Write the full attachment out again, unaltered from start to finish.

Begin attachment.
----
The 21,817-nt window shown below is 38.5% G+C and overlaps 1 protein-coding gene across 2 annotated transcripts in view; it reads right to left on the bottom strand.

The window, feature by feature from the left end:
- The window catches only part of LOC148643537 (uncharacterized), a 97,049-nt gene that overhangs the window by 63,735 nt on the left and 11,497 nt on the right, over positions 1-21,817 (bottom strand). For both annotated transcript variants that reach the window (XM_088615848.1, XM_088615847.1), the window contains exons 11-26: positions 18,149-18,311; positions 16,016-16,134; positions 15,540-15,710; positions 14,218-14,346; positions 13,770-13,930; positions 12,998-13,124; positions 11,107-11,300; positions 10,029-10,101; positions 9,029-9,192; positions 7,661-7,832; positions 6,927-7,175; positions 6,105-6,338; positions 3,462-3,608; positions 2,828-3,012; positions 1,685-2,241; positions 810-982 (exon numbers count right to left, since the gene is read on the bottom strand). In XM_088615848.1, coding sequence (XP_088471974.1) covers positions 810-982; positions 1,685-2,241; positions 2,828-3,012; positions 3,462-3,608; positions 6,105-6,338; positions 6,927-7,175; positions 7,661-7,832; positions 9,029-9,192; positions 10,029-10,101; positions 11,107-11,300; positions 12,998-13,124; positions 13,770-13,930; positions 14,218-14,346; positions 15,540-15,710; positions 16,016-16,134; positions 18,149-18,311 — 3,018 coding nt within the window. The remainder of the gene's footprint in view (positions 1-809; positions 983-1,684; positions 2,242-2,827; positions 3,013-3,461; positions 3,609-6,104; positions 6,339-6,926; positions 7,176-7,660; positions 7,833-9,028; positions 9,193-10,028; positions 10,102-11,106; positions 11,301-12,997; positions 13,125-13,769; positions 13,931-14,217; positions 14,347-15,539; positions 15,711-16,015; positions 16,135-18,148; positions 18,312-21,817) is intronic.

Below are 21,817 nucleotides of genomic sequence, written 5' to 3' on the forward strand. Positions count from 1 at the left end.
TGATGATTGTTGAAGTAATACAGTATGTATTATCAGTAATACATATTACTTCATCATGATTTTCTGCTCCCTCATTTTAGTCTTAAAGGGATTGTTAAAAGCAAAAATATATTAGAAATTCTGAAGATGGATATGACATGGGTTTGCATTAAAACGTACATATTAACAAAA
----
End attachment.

The 21,817-nt window shown below is 38.5% G+C and overlaps 1 protein-coding gene across 2 annotated transcripts in view; it reads right to left on the bottom strand.

The window, feature by feature from the left end:
- The window catches only part of LOC148643537 (uncharacterized), a 97,049-nt gene that overhangs the window by 63,735 nt on the left and 11,497 nt on the right, over positions 1-21,817 (bottom strand). For both annotated transcript variants that reach the window (XM_088615848.1, XM_088615847.1), the window contains exons 11-26: positions 18,149-18,311; positions 16,016-16,134; positions 15,540-15,710; positions 14,218-14,346; positions 13,770-13,930; positions 12,998-13,124; positions 11,107-11,300; positions 10,029-10,101; positions 9,029-9,192; positions 7,661-7,832; positions 6,927-7,175; positions 6,105-6,338; positions 3,462-3,608; positions 2,828-3,012; positions 1,685-2,241; positions 810-982 (exon numbers count right to left, since the gene is read on the bottom strand). In XM_088615848.1, coding sequence (XP_088471974.1) covers positions 810-982; positions 1,685-2,241; positions 2,828-3,012; positions 3,462-3,608; positions 6,105-6,338; positions 6,927-7,175; positions 7,661-7,832; positions 9,029-9,192; positions 10,029-10,101; positions 11,107-11,300; positions 12,998-13,124; positions 13,770-13,930; positions 14,218-14,346; positions 15,540-15,710; positions 16,016-16,134; positions 18,149-18,311 — 3,018 coding nt within the window. The remainder of the gene's footprint in view (positions 1-809; positions 983-1,684; positions 2,242-2,827; positions 3,013-3,461; positions 3,609-6,104; positions 6,339-6,926; positions 7,176-7,660; positions 7,833-9,028; positions 9,193-10,028; positions 10,102-11,106; positions 11,301-12,997; positions 13,125-13,769; positions 13,931-14,217; positions 14,347-15,539; positions 15,711-16,015; positions 16,135-18,148; positions 18,312-21,817) is intronic.

Below are 21,817 nucleotides of genomic sequence, written 5' to 3' on the forward strand. Positions count from 1 at the left end.
TGATGATTGTTGAAGTAATACAGTATGTATTATCAGTAATACATATTACTTCATCATGATTTTCTGCTCCCTCATTTTAGTCTTAAAGGGATTGTTAAAAGCAAAAATATATTAGAAATTCTGAAGATGGATATGACATGGGTTTGCATTAAAACGTACATATTAACAAAA